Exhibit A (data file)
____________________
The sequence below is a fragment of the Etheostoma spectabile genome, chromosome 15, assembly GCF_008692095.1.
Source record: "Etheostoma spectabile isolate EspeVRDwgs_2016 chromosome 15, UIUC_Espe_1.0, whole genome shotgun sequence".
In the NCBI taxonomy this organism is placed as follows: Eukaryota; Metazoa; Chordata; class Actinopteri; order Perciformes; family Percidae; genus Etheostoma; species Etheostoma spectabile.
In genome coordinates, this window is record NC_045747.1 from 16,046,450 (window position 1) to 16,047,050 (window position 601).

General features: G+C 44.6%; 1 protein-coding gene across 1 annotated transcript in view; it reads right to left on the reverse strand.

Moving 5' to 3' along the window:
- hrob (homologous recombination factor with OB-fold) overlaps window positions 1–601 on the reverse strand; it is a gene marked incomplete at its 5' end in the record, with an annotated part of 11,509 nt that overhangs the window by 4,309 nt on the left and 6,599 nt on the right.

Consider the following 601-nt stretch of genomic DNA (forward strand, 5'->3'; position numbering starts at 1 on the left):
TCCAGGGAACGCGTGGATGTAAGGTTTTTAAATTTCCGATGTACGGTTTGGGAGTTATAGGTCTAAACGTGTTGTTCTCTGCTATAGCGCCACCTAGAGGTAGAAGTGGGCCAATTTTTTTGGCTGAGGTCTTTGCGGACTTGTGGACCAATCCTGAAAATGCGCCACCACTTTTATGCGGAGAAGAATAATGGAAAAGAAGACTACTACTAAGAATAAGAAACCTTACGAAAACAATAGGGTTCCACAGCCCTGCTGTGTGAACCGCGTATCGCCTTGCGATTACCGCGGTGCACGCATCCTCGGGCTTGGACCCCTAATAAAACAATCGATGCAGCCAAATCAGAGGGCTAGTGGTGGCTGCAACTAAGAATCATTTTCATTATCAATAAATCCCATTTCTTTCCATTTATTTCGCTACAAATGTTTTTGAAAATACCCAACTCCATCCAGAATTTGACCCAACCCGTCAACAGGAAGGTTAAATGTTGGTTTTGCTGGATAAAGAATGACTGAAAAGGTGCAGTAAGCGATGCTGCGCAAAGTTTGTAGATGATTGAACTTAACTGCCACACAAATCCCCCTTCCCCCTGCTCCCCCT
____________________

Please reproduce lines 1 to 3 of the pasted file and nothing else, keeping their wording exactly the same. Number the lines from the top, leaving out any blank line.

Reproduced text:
The sequence below is a fragment of the Etheostoma spectabile genome, chromosome 15, assembly GCF_008692095.1.
Source record: "Etheostoma spectabile isolate EspeVRDwgs_2016 chromosome 15, UIUC_Espe_1.0, whole genome shotgun sequence".
In the NCBI taxonomy this organism is placed as follows: Eukaryota; Metazoa; Chordata; class Actinopteri; order Perciformes; family Percidae; genus Etheostoma; species Etheostoma spectabile.